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Dishing With Dee: Whitestone mourning Bob Tramunti’s death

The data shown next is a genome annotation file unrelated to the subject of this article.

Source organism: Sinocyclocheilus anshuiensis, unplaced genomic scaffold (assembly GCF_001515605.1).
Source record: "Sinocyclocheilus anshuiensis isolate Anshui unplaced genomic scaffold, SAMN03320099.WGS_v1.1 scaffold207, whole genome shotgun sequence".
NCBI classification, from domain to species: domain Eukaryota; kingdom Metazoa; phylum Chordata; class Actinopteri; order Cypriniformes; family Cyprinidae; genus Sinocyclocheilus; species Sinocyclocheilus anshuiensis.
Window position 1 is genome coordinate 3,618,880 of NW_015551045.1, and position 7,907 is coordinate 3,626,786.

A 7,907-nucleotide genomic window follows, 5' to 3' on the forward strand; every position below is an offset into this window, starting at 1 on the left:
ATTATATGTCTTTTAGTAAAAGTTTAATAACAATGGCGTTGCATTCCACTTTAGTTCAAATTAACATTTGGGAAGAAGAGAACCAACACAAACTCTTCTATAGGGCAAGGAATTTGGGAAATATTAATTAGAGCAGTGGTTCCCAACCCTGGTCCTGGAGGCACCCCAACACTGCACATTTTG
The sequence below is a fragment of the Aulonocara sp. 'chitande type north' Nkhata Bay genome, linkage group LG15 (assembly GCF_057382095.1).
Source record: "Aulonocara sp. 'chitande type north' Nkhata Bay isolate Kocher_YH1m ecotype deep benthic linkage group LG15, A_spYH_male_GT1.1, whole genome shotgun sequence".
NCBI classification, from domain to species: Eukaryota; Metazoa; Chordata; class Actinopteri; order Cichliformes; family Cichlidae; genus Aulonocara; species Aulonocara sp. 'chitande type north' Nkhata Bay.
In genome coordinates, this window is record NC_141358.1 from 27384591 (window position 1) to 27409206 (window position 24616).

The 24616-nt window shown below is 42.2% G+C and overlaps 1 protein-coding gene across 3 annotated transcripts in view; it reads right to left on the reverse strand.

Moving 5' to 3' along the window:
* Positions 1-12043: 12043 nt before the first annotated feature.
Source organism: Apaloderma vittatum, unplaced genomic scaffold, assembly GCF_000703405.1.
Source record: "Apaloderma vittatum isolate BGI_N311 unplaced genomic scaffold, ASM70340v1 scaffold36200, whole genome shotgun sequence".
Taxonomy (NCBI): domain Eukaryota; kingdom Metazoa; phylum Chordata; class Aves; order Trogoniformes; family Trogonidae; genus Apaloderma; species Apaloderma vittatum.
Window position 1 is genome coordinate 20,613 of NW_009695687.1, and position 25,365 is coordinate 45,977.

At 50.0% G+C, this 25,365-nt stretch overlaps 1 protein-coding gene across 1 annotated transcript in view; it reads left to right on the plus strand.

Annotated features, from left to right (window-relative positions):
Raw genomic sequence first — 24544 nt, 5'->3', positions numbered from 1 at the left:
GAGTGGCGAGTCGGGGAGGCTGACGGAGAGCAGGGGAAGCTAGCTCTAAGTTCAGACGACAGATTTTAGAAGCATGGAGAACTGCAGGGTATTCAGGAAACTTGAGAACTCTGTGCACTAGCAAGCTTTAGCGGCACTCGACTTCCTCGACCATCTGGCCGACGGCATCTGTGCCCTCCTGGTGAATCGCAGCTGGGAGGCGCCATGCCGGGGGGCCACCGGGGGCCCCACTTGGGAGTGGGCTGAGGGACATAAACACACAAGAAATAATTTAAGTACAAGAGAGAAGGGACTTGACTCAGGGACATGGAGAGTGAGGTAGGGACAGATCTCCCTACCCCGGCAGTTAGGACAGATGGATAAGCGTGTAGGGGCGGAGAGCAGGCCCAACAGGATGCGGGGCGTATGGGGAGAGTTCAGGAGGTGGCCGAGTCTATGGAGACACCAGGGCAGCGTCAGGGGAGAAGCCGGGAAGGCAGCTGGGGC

He loved his community and was very active in protecting its rights. Everyone with a Whitestone zip code of 11357 could join his association. He was buried Jan. 29. I ran into him a short time ago in Cascarrino's in Whitestone. He sat down in the booth to gossip with me while he was waiting to pick up his takeout order. We laughed and joked and he seemed to be in great spirits.What do you think of state Sen. Serf Maltese (R-Glendale) stepping down as the Queens County Republican chairman last Thursday? It wasn't exactly unexpected. The rumor has been running rampant for a while. Maltese said he needs the time to work on his Senate re-election because the last one was too close for comfort. Maltese also said that he and state Sen. Frank Padavan (R-Bellerose) are going to be working closely with state GOP Chairman Joseph Mondello to build up the New York downstate Republican Party, especially in Queens, which has only three elected Republicans Ð Maltese, Padavan and City Councilman Dennis Gallagher Ð and Gallagher is due to be term limited out. Phil Ragusa of Whitestone will fill in as party chairman and will then have to run in September for a full two-year term. The gauntlet has been thrown down and the battles have begun over state comptroller. In this corner, we have Gov. Eliot Spitzer with contenders Democratic Assembly Speaker Sheldon Silver and Republican Senate Majority Leader Joe Bruno in the opposite corner. In spite of their gentlemen's agreement to work together, they are managing to show that dysfunctional Albany is alive and well. The three men agreed to the formation of a committee to review applicants for former state Comptroller Alan Hevesi's seat. The three committeemen were selected and seemed to be a creditable choice. Two were former New York state comptrollers Ð Democrat Carl McCall and Republican Ned Reagan Ð as well as former New York City Comptroller Jay Goldin. The three men diligently interviewed all 19 applicants. They were told to narrow their choices to no more than five. They came up with three that they deemed most suitable. They were Nassau County Comptroller Howard Weitzman, New York City Finance Commissioner Martha Stark and financier and investment banker Bill Mulrow. Since all three had impressive financial backgrounds, they seemed like logical choices. Obviously dysfunctional Albany does not operate on a logical wavelength. Silver is talking about disregarding the panels' choices in favor of making his own. Rumor has it that No. 1 on Silver's list is fellow Assemblyman Tom DiNapoli (D-Nassau) or perhaps Assemblyman Richard Brodsky (D-Westchester). In the world of Albany politics if you go along to get along, you get rewarded; if not, you get punished. Sounds rather simple unless you take into consideration that if a party boss appoints you to any position, you would owe that person something in return, raising the conflict of interest issue. Keep in mind that the state comptroller has charge of the state's $145 billion pension funds plus overseeing 2,400 employees. The comptroller also conducts audits of state and local governments. Could that be one of the reasons the Legislature wants to elect one of its own? That's one way to keep dysfunctional Albany's status quo ad infinitum. We might have the fox guarding the hen house. Or as former City Parks Commissioner Henry Stern quipped the other day, "Do they want a watch dog or a lap dog?" Where is it written that an assemblyman must be elected or appointed as comptroller? Is it any wonder the electorate is beginning to demand term limits for every elective office?I hope the three main men get together and come up with someone who will benefit all New York state residents. The position of managing all those billions in pension funds, the second largest in the nation, is a rather awesome responsibility. Gov. Spitzer is right; the candidate should be selected on merit rather than friendship. I always look forward to hearing from you directly, with information on people, parties, politics or some plain old-fashioned gossip.That's it for this week. I look forward to receiving your voice mails at 718-767-6484, your faxes at 718-746-0066 and your e-mails at Till next week, Dee.

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